If we thought about Church the way we think about jokes…

So, go with me here. Stop with me if you have already heard this.

A friend told me a joke via social media this past week that I did not think was very funny. That is always an awkward moment. Do I send back a quick “LOL” to this person? Do I say anything? Do I ignore it altogether?

What I’ve noticed is that an interesting job is given to those who hear bad jokes. Instead of having the license to ignore or critique a bad joke, we are required to give an obligatory laugh. If we don’t, the joke teller doesn’t normally think of the obvious conclusion, “I told a bad joke.” What I’ve noticed is that the joke-teller-who-doesn’t-get-a-laugh concludes, “Gee, that person doesn’t have a good sense of humor.”

Isn’t that interesting? Social mores have changed the very nature of comedic exchange. Instead of person telling a joke to make his/her friends laugh… our primary need for telling jokes has become for us to receive confirmation that we are a funny person. So, telling a joke is more about our need for identity formation than cheering up a friend or enjoying community.

Deciding to be a part of a local Christian community is a challenge. The Church devotes itself not only to the proclamation that Jesus Christ is raised from the dead (confirming that he is the world’s one true Lord) but also devotes itself to the task of redeeming the most primal elements of human existence: self, community, health, peace, rest, devotion, purpose, etc. One of the challenging parts of being a pastor, then, is to create a culture where a person knows, in the same move, that being a part of the church is not about them, yet integrally committed to them, or as Jesus shared, “If you want to keep your life, you must lose it.”

“So I have to lose it… to keep it? Which is it?”


Perhaps this is why we find the bookends of humanity in our church contexts. On the one hand, we have those that are incredibly generous, differentiated, healthy and a joy to be around. On the other hand, we have those who will purposely drift from Christian community to see, “if anyone notices… if anyone will chase me.”

There is a longer conversation needed here about how our local communities often function to underwrite consumerism, the app of Western culture. We can hammer that out another time.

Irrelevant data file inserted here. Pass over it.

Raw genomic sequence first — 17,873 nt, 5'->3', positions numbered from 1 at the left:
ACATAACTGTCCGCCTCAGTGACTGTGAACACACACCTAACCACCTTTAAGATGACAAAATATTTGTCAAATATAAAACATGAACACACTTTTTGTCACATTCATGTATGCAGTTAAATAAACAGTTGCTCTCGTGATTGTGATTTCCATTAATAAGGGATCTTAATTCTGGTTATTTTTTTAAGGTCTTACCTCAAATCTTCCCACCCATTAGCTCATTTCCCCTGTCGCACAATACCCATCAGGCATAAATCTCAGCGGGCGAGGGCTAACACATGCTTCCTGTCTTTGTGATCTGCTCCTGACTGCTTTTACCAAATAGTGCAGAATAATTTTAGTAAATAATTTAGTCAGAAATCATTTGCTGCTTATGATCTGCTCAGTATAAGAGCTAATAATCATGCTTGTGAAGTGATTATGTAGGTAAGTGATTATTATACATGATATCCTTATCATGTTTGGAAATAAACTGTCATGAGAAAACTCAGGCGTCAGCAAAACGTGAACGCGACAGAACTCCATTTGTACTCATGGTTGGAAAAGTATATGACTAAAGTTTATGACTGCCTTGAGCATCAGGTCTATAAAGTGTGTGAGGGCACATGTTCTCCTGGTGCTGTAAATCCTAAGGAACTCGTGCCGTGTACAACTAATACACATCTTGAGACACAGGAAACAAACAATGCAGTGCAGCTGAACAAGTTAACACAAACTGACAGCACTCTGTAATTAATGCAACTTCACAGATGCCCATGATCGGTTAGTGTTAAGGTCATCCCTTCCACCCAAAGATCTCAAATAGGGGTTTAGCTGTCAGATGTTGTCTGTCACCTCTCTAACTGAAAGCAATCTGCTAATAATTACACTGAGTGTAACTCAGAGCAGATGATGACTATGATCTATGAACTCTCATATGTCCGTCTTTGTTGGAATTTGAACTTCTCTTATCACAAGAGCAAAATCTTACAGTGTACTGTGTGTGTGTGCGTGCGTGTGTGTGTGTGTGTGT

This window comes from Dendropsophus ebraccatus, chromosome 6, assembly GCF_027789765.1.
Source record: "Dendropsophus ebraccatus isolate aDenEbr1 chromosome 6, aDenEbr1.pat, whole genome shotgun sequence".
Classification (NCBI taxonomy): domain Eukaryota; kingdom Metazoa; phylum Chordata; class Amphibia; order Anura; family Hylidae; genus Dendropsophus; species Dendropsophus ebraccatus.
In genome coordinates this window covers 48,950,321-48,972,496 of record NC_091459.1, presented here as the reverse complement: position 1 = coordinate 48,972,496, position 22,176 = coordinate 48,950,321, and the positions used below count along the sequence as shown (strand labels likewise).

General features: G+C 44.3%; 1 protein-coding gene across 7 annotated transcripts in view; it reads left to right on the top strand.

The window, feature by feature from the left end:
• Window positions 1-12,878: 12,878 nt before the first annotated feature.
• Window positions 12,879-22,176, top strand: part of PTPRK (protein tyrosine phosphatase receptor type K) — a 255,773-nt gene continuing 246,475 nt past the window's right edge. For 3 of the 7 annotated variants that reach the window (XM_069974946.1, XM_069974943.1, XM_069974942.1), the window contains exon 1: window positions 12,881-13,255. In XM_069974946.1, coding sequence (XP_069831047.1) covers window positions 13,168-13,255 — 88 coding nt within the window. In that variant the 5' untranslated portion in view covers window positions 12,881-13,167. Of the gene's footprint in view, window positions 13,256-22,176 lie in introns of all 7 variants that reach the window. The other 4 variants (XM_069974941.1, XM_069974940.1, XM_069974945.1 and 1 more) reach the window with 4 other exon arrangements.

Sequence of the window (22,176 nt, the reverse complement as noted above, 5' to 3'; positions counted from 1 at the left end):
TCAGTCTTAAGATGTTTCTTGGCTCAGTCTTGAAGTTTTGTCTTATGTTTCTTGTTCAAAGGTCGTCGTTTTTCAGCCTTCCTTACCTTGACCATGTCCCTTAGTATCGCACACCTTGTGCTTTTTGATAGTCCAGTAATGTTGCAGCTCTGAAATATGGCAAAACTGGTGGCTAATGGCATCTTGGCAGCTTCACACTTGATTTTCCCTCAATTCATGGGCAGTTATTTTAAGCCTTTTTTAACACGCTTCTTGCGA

For now, let’s imagine that our identity within the church can be described in metaphors used by many of the biblical minds:

Paul- Body with many parts. Each part cannot claim to be the other, nor excuse the other. Each has a function and role that animates the function of the whole system.

Paul- Yard stick. Each has a measure of faith, that may not be the exact same measure, but all measures are needed to make up the whole.

Peter- Temple. Each are living stones, placed on the walls of a new temple, each having responsibility to rest and to support the bricks around it.

Perhaps for now, the image that I’ll use for myself at this point, is:

“I won’t make the folks I share life with laugh at my bad jokes, as long as they don’t mind if I tell them from time to time.”

Perhaps this is the Christological move that will prevent me from handing out roles to others so I don’t have to be transformed and it allows me to confess that I need community to work out what God is doing deep within me.


Leave a Reply

Fill in your details below or click an icon to log in:

WordPress.com Logo

You are commenting using your WordPress.com account. Log Out /  Change )

Google photo

You are commenting using your Google account. Log Out /  Change )

Twitter picture

You are commenting using your Twitter account. Log Out /  Change )

Facebook photo

You are commenting using your Facebook account. Log Out /  Change )

Connecting to %s